B2B vs B2C – Location Sites

B2B vs B2C – Location Sites

As we near the end of this series of articles, our topic of this post is B2B vs B2C – Location Sites.  This area of social marketing may not be 100% social media, but it is something that can play an important role in how our business is viewed and found!

The platforms that I consider is this category include Yelp, Foursquare, Google Places (now Google+ with a Local business designation), directory listings, and all of the map sites – Bing, Google, Yahoo, and Mapquest (yes it is still in existence).B2BvsB2C location sites

Another consideration that may be included in this category is local or industry related sites. In construction for example, sites like Angie’s List, Houzz and Hometalk may be great sites for you. Do they have mini-web pages or business listings that could drive people through your door or to your website?  One good example is my page on the Elgin Area Chamber website.

B2B

While you may not have a storefront location that is open to the public, you still want to put your location on the maps. Grab your real estate! Add any links that go back to your website or social media.  If you offer promotions, add them to your profile. If images are included in the platform, upload your limit. Make sure that all sections of a profile are complete using as many keywords as you can. You may not want to pay for an upgraded listing in the directories like Yellow pages or Dex, but at least make sure that your listing is correct. AND check frequently in case someone has written a review on your business. Since you don’t deal directly with consumers, this will be unlikely, but an unanswered review can be bad for business.

B2C

Location sites are great for consumer based businesses. Reward people who “check-in” to your business. Use a contest format for people who write a review. Offer coupons and post images. Google Maps now offers an option of a 360 view of your establishment. Here is a link done by my friend and Google Certified photographer – Keith French. If you need one of these done for your Google Maps listing, tell Keith I sent you!!

The advantage in this situation goes to the B2C business.  That does not mean you should not take advantage of the listings even if you don’t entertain customers at your offices.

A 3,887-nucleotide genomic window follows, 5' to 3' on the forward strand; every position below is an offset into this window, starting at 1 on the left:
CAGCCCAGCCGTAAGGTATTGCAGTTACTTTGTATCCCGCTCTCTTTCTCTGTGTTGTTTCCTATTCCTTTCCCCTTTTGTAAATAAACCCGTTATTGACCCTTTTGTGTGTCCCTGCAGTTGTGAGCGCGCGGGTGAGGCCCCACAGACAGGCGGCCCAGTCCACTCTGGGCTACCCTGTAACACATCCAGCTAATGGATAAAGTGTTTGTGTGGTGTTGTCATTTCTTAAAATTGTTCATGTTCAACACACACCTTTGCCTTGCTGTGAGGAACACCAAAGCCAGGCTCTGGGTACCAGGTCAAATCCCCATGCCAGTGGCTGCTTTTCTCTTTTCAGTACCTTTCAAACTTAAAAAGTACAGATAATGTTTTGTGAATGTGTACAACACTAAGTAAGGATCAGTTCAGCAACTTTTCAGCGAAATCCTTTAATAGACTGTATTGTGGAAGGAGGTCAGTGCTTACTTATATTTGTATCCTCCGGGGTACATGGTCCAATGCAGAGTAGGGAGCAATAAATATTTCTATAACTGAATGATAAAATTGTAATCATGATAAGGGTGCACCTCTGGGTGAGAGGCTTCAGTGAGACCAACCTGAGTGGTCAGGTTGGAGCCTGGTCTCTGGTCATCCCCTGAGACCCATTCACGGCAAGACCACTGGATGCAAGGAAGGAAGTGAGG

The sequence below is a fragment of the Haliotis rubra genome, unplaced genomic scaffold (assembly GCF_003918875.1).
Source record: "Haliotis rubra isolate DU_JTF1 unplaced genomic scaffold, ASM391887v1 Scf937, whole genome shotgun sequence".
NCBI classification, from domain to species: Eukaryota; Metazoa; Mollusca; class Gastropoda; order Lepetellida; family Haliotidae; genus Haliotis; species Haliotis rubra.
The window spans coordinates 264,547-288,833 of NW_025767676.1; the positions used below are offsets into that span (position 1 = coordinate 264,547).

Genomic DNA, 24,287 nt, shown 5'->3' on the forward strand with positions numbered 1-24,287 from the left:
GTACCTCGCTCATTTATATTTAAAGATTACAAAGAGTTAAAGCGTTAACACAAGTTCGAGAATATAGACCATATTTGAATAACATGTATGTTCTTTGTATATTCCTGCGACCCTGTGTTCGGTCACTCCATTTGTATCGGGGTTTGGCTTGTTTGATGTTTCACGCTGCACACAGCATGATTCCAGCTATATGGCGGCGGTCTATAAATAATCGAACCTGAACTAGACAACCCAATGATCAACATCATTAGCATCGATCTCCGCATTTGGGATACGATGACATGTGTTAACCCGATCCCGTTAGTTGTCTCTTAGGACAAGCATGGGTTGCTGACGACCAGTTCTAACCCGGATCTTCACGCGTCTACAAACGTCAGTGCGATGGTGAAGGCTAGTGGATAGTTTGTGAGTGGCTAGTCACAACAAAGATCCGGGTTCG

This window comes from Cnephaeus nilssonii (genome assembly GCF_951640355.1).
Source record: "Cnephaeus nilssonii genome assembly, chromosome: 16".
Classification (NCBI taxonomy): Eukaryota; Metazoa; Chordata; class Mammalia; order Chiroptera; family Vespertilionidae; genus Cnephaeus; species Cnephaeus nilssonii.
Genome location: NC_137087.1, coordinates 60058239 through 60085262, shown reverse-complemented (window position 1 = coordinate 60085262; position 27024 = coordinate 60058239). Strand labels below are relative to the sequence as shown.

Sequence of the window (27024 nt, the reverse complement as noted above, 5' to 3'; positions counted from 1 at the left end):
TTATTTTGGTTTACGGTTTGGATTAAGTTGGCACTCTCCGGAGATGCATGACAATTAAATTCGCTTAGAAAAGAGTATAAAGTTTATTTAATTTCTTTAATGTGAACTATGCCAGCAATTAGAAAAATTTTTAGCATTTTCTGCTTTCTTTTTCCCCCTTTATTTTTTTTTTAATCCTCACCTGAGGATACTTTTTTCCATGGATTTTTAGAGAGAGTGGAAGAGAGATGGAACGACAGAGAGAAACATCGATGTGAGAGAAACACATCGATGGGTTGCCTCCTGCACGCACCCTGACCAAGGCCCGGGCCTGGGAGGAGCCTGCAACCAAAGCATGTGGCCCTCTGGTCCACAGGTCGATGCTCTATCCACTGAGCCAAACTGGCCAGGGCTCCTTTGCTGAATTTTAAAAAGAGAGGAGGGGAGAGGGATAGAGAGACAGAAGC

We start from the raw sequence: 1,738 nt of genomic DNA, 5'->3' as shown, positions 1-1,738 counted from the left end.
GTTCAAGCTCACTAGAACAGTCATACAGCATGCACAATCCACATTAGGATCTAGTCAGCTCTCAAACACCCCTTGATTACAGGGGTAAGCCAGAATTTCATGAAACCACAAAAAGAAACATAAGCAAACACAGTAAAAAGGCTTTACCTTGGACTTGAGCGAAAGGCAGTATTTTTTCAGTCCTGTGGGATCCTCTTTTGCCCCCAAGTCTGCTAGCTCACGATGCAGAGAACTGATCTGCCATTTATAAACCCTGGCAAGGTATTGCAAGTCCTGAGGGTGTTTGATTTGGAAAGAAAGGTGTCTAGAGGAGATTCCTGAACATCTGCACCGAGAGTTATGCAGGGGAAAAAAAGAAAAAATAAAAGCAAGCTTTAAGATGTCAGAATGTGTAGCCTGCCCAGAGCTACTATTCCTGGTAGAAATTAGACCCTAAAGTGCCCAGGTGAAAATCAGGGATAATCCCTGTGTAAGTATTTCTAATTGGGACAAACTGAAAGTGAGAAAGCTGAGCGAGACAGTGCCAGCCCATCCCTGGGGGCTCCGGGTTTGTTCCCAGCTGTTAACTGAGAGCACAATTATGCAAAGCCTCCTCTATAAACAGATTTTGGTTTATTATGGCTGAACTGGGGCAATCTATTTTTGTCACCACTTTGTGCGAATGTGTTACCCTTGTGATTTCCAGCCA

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Online reviews

I encourage my clients to create a place page on many of the popular “location based sites”.  Yelp, Google Places, Foursquare and Bing or Yahoo Local are some of the more popular ones. Facebook allows check-ins if you have entered your business address in your profile.

By encouraging your walk-in customers to “check-in” you win. Not only is it a way to tally people thatFacebook check-in image have been here, but the people to whom you are connected see that you are at a location and could decide to check the place out.

One thing about having a profile on some of the location sites is the fact that people can write a review.  A bad thing is if someone has written a review about your business on a site like Yelp and you don’t see it because Yelp isn’t in your radar.  What is even worse is if you aren’t monitoring sites like Yelp and the only review out there is a negative one.  How do think that will affect your business?

This article from Crain’s Chicago Business offers suggestions about handling those negative reviews.  Ultimately, no one wins if you engage in an on-line “argument”.  I don’t suggest trying to remove the comments, but, instead offer to resolve any concerns by phone or “off-line”.  By monitoring sites regularly, you will be able to address client concerns rapidly showing potential customers that you care and are responsive.  Often, your loyal customers will come to your defense without you having to say a word.